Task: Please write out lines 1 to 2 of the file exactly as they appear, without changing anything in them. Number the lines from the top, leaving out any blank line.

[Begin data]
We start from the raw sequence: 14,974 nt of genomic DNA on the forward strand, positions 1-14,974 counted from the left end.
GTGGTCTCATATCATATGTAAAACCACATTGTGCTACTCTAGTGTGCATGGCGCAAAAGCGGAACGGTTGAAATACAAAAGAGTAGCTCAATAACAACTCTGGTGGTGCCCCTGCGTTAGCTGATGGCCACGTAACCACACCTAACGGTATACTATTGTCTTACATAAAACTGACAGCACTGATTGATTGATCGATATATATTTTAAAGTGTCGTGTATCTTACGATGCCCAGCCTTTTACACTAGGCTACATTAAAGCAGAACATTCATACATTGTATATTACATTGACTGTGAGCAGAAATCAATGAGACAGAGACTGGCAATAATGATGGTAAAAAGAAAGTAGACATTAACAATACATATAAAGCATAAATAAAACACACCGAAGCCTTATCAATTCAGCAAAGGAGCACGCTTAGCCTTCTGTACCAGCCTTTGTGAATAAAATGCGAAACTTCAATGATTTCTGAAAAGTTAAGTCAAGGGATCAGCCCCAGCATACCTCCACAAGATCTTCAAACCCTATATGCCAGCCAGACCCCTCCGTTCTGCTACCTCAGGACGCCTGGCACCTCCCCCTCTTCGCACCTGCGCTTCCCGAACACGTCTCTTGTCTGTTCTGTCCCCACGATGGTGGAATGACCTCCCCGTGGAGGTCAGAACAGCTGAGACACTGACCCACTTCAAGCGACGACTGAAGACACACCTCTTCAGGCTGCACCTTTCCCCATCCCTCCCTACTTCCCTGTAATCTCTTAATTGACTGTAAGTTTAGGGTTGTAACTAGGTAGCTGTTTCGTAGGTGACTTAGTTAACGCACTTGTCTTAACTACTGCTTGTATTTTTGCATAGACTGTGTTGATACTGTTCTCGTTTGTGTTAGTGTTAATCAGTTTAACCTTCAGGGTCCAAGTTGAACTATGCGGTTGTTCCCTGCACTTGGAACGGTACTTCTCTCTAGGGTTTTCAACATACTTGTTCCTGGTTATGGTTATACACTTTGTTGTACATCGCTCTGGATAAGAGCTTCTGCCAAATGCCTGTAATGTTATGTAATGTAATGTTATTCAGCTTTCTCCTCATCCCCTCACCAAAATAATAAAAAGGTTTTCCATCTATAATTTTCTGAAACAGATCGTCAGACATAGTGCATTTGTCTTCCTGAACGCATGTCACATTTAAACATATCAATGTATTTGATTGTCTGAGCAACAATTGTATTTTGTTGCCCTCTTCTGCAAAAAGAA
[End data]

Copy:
We start from the raw sequence: 14,974 nt of genomic DNA on the forward strand, positions 1-14,974 counted from the left end.
GTGGTCTCATATCATATGTAAAACCACATTGTGCTACTCTAGTGTGCATGGCGCAAAAGCGGAACGGTTGAAATACAAAAGAGTAGCTCAATAACAACTCTGGTGGTGCCCCTGCGTTAGCTGATGGCCACGTAACCACACCTAACGGTATACTATTGTCTTACATAAAACTGACAGCACTGATTGATTGATCGATATATATTTTAAAGTGTCGTGTATCTTACGATGCCCAGCCTTTTACACTAGGCTACATTAAAGCAGAACATTCATACATTGTATATTACATTGACTGTGAGCAGAAATCAATGAGACAGAGACTGGCAATAATGATGGTAAAAAGAAAGTAGACATTAACAATACATATAAAGCATAAATAAAACACACCGAAGCCTTATCAATTCAGCAAAGGAGCACGCTTAGCCTTCTGTACCAGCCTTTGTGAATAAAATGCGAAACTTCAATGATTTCTGAAAAGTTAAGTCAAGGGATCAGCCCCAGCATACCTCCACAAGATCTTCAAACCCTATATGCCAGCCAGACCCCTCCGTTCTGCTACCTCAGGACGCCTGGCACCTCCCCCTCTTCGCACCTGCGCTTCCCGAACACGTCTCTTGTCTGTTCTGTCCCCACGATGGTGGAATGACCTCCCCGTGGAGGTCAGAACAGCTGAGACACTGACCCACTTCAAGCGACGACTGAAGACACACCTCTTCAGGCTGCACCTTTCCCCATCCCTCCCTACTTCCCTGTAATCTCTTAATTGACTGTAAGTTTAGGGTTGTAACTAGGTAGCTGTTTCGTAGGTGACTTAGTTAACGCACTTGTCTTAACTACTGCTTGTATTTTTGCATAGACTGTGTTGATACTGTTCTCGTTTGTGTTAGTGTTAATCAGTTTAACCTTCAGGGTCCAAGTTGAACTATGCGGTTGTTCCCTGCACTTGGAACGGTACTTCTCTCTAGGGTTTTCAACATACTTGTTCCTGGTTATGGTTATACACTTTGTTGTACATCGCTCTGGATAAGAGCTTCTGCCAAATGCCTGTAATGTTATGTAATGTAATGTTATTCAGCTTTCTCCTCATCCCCTCACCAAAATAATAAAAAGGTTTTCCATCTATAATTTTCTGAAACAGATCGTCAGACATAGTGCATTTGTCTTCCTGAACGCATGTCACATTTAAACATATCAATGTATTTGATTGTCTGAGCAACAATTGTATTTTGTTGCCCTCTTCTGCAAAAAGAA